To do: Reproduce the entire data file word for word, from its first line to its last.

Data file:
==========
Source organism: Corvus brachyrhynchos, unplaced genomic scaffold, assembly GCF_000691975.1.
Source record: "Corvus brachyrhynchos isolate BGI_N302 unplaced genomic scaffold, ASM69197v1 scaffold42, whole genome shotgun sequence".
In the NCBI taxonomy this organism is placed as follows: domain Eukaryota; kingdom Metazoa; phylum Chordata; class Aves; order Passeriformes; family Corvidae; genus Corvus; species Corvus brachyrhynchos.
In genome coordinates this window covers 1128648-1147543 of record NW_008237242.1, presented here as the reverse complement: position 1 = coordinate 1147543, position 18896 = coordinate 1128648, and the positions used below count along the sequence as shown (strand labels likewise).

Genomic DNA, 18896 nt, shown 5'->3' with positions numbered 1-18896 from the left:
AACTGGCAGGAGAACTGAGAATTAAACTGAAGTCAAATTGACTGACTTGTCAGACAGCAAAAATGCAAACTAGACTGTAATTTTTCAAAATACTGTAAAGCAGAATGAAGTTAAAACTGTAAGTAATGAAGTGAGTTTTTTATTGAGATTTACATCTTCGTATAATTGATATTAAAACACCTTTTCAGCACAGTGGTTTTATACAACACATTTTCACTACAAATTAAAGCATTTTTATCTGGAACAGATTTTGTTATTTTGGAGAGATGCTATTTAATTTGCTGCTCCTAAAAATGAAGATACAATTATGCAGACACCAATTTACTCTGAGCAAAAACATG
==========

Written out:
Source organism: Corvus brachyrhynchos, unplaced genomic scaffold, assembly GCF_000691975.1.
Source record: "Corvus brachyrhynchos isolate BGI_N302 unplaced genomic scaffold, ASM69197v1 scaffold42, whole genome shotgun sequence".
In the NCBI taxonomy this organism is placed as follows: domain Eukaryota; kingdom Metazoa; phylum Chordata; class Aves; order Passeriformes; family Corvidae; genus Corvus; species Corvus brachyrhynchos.
In genome coordinates this window covers 1128648-1147543 of record NW_008237242.1, presented here as the reverse complement: position 1 = coordinate 1147543, position 18896 = coordinate 1128648, and the positions used below count along the sequence as shown (strand labels likewise).

Genomic DNA, 18896 nt, shown 5'->3' with positions numbered 1-18896 from the left:
AACTGGCAGGAGAACTGAGAATTAAACTGAAGTCAAATTGACTGACTTGTCAGACAGCAAAAATGCAAACTAGACTGTAATTTTTCAAAATACTGTAAAGCAGAATGAAGTTAAAACTGTAAGTAATGAAGTGAGTTTTTTATTGAGATTTACATCTTCGTATAATTGATATTAAAACACCTTTTCAGCACAGTGGTTTTATACAACACATTTTCACTACAAATTAAAGCATTTTTATCTGGAACAGATTTTGTTATTTTGGAGAGATGCTATTTAATTTGCTGCTCCTAAAAATGAAGATACAATTATGCAGACACCAATTTACTCTGAGCAAAAACATG